The answer to whether you should quit your internship is up to you. Before I got my first internship, I wasn't sure what to learn exactly, and I wasn't sure exactly how things worked in the real world. Truth be told, I actually had nightmare scenarios of sitting at a desk doing Discrete Math proofs or studying formal logic like in my Computer Science undergrad.
But the internship showed me what to study and clarified what was important. For me, it wasn't the knowledge that was so important as much as it was the skill to learn new things. The internship also gave me a reason to learn these things. For instance, I probably wouldn't have learned Visual Basic if I didn't work at my internship.
Since graduating, the side projects I've done, both paid and volunteer, have given me that focus that I needed on what to learn, because honestly, there's so much out there to learn that just picking something randomly may not always be the best choice.
With that said, you should really think about whether or not it's really worth quitting the internship if you're learning a lot there. Also, take into consideration the duration of the internship. Is it really worth breaking a commitment if the internship ends in, for example, three weeks?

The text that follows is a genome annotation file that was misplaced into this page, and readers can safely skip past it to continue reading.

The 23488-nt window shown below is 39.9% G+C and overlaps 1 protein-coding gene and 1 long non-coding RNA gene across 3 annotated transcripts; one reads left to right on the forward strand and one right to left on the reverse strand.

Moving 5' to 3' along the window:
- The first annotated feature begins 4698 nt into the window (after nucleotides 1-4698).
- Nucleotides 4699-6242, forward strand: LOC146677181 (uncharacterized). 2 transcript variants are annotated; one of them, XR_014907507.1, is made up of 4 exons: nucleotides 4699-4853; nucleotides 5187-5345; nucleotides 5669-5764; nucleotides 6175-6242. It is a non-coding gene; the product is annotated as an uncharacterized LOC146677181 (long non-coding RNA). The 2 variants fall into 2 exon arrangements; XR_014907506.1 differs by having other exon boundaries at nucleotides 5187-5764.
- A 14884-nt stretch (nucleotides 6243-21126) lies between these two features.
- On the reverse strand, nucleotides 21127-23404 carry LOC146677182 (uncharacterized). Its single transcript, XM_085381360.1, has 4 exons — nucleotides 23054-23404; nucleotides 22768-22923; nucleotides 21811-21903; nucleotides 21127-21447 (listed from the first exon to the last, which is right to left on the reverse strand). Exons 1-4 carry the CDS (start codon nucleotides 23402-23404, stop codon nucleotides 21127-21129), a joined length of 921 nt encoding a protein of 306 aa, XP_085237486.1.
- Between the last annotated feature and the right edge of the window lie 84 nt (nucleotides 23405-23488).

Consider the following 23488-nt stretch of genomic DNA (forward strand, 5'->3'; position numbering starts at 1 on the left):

Assuming you've already made up your mind and do want to quit, here's how to approach this:
- Give your internship notice that you're leaving. Two weeks should be enough.
- Explain that you've enjoyed working there and have learned a lot, and make it clear that you're interested in a possible full time position should one become available.
- Continue to show up to work and transfer any knowledge that you need to transfer over to your colleagues. Use that time to get to a stopping point on any of the projects that you're working on.
On your last day, your boss and colleagues should have everything they need from you so that there won't be any loose ends.